We had the opportunity recently to talk with Tavan Pechet, the President of Pechet Advisors. He has advised clients from entrepreneurs to inheritors to widows, controlling assets from $20 million to over $5 billion. Given that amazing background and knowledge, we wanted to pick his brain on non-profit investment management.
How should a non-profit organization or foundation start to think about investment management of their endowment?
From the top down! Don’t start with tactical questions about investment products or even consultants. Regardless of how much money you have, your core investment function will include investment policy, asset allocation and manager selection. You need experience and expertise to design and build that investment function. Ideally you have that on your Board (or can recruit it) and can access conflict-free, buy-side advice from experts willing to donate their time!
What type of board and/or committee is best equipped to govern investment management decisions?
Depending on the nature of the non-profit, the Board may delegate authority to a joint Finance and Investment Committee (e.g., in a small foundation) or to a separate Investment Committee (e.g., in an operating non-profit). That committee should have core experience and expertise in setting investment policy and overseeing your investment operations.
What types of people should organizations look for to fill this role?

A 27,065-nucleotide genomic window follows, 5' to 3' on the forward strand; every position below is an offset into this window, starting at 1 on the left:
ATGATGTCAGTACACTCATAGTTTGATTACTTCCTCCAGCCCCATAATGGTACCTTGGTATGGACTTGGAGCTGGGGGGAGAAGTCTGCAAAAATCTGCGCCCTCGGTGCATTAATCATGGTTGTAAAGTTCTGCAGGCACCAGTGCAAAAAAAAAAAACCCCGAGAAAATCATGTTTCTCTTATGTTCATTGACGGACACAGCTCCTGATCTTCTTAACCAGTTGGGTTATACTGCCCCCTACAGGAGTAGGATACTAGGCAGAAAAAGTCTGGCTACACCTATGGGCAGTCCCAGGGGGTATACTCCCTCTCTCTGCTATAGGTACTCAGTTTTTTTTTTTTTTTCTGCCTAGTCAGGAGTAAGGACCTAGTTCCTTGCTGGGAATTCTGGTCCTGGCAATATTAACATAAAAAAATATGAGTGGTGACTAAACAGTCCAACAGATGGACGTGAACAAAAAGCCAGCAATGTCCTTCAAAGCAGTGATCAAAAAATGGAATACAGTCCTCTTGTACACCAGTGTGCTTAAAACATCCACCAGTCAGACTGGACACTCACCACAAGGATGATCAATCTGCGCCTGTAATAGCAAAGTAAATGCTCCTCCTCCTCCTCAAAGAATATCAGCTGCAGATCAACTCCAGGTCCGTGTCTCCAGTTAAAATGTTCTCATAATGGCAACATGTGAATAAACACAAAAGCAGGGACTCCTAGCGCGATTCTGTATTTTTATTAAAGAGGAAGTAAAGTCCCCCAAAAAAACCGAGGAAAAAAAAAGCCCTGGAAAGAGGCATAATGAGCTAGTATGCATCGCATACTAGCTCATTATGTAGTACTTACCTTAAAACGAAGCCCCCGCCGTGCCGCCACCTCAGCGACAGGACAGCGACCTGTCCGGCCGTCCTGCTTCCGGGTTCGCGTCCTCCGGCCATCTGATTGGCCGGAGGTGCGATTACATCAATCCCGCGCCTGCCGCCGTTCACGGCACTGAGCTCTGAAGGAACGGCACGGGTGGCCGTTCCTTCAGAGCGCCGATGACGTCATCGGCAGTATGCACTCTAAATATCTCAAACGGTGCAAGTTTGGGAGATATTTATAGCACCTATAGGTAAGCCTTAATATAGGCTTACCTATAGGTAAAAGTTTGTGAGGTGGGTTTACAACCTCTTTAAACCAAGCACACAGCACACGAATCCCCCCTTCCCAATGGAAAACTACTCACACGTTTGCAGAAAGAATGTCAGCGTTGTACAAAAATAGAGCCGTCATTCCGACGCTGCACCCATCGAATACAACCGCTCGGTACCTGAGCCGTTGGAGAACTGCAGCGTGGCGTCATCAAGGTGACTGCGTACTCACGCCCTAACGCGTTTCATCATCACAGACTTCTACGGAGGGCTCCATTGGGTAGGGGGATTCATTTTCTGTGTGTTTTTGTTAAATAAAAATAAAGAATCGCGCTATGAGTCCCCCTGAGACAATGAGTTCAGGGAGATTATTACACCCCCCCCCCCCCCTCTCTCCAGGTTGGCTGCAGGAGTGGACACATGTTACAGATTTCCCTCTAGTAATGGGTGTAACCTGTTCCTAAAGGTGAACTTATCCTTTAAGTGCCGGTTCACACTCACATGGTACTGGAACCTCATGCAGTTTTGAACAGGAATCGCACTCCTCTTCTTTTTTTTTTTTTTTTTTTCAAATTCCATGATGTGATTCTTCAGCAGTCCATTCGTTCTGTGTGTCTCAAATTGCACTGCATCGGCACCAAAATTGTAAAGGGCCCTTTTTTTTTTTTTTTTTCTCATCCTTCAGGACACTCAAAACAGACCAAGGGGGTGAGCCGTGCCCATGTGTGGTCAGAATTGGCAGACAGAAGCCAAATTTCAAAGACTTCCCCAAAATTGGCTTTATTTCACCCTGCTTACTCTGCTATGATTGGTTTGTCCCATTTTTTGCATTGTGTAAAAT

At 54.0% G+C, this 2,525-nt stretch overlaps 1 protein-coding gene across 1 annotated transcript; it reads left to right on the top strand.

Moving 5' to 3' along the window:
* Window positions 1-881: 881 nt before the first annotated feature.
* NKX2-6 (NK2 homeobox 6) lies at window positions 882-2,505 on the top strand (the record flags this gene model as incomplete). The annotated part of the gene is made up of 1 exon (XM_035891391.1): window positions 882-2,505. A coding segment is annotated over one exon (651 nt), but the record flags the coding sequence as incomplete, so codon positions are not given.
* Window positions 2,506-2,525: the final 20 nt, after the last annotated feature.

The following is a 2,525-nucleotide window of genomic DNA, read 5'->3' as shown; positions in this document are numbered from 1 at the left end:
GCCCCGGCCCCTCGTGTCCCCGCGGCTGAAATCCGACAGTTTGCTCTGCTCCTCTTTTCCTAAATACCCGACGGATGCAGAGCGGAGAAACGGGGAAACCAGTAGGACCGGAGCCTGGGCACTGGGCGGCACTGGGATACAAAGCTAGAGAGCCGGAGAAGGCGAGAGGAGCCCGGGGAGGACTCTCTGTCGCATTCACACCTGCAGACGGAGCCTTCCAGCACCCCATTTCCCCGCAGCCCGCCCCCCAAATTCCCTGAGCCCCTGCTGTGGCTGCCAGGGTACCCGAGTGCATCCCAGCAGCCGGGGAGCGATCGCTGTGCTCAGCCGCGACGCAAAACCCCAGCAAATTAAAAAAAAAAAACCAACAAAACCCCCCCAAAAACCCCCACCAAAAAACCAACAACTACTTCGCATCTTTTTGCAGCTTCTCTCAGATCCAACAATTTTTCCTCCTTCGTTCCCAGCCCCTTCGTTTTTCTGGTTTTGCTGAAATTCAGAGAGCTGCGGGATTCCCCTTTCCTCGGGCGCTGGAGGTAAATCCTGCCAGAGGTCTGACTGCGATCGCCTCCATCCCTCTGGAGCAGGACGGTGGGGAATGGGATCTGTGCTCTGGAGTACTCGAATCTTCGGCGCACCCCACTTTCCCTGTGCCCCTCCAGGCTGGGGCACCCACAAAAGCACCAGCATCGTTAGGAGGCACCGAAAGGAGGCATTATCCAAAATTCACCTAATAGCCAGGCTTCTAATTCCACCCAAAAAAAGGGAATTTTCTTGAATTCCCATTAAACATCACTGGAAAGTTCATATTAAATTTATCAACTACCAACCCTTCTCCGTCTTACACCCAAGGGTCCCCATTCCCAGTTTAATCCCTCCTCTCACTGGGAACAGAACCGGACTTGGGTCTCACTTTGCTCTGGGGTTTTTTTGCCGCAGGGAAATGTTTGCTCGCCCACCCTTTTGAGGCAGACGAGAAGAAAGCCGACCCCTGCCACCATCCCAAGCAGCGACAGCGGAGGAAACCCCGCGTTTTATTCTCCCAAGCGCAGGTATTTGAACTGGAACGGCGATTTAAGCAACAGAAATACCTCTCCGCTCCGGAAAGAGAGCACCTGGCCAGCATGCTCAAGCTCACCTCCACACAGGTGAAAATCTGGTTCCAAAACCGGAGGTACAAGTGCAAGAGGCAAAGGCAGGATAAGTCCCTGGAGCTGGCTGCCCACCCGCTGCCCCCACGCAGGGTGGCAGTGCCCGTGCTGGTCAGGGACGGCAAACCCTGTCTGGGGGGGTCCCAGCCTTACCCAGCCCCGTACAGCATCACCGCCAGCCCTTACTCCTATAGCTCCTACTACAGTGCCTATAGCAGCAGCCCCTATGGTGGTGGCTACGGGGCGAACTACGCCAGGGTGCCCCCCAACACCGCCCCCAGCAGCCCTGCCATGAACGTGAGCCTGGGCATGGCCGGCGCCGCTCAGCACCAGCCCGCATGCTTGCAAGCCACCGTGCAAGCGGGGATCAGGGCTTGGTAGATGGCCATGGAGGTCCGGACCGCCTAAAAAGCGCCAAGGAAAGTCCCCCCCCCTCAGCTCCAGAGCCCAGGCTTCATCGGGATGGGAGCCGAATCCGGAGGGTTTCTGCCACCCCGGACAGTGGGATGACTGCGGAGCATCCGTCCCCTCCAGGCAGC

You want some specific expertise in these functions. As you phrased it to me once, Marta, there are many slices of finance, and being a banker or broker does not necessarily bring the right investment skills. Ideally they have “buy-side” experience such as investment professionals from another non-profit or a family office, so they are consumers of investment services rather than having something to sell. Then supplement that core expertise with diverse experience. Investing is more art than science, so the Committee should have some great debates fueled by diverse perspectives!
Do you have any tips on how to choose the right investment advisor partner?
I start with the right outsourcing model for your organization, from an expert committee using a consultant’s advice, to hiring investment staff, to (the trend today) using an Outsourced Chief Investment Officer (OCIO) firm. Then define your criteria and source candidates. Good investment advice is a product of the ability to provide good advice, and the incentive to provide good advice. So I look hard at hidden conflicts-of-interest, as well as the right experience, expertise, focus and resources. Today more non-profits are also looking for an advisor with impact investment capabilities to align your portfolio with your mission.
Are there any common issues that all sizes of organizations should be thinking about whether they have $1M or $100M or $1B to invest? And what are the biggest differences these organizations should be aware of?
All organizations must develop a good investment policy (i.e., risk, return and spending), and they all need the experience and expertise to oversee an investment function. In other words, while the answers will be very different for each non-profit, the questions and the process can be similar. On the other hand, smaller organizations tend to use OCIOs while larger organizations can hire their own CIO.
Even if you can afford a complex solution, however, sometimes simple is better! Many of my clients are moving away from sophisticated but risky hedge funds, derivates and venture capital, and toward liquid portfolios based on low-cost passive strategies. Incidentally, that doesn’t mean your advisor isn’t adding real value by simplifying and allocating the portfolio.
For more information on Pechet Advisors, check out their website.
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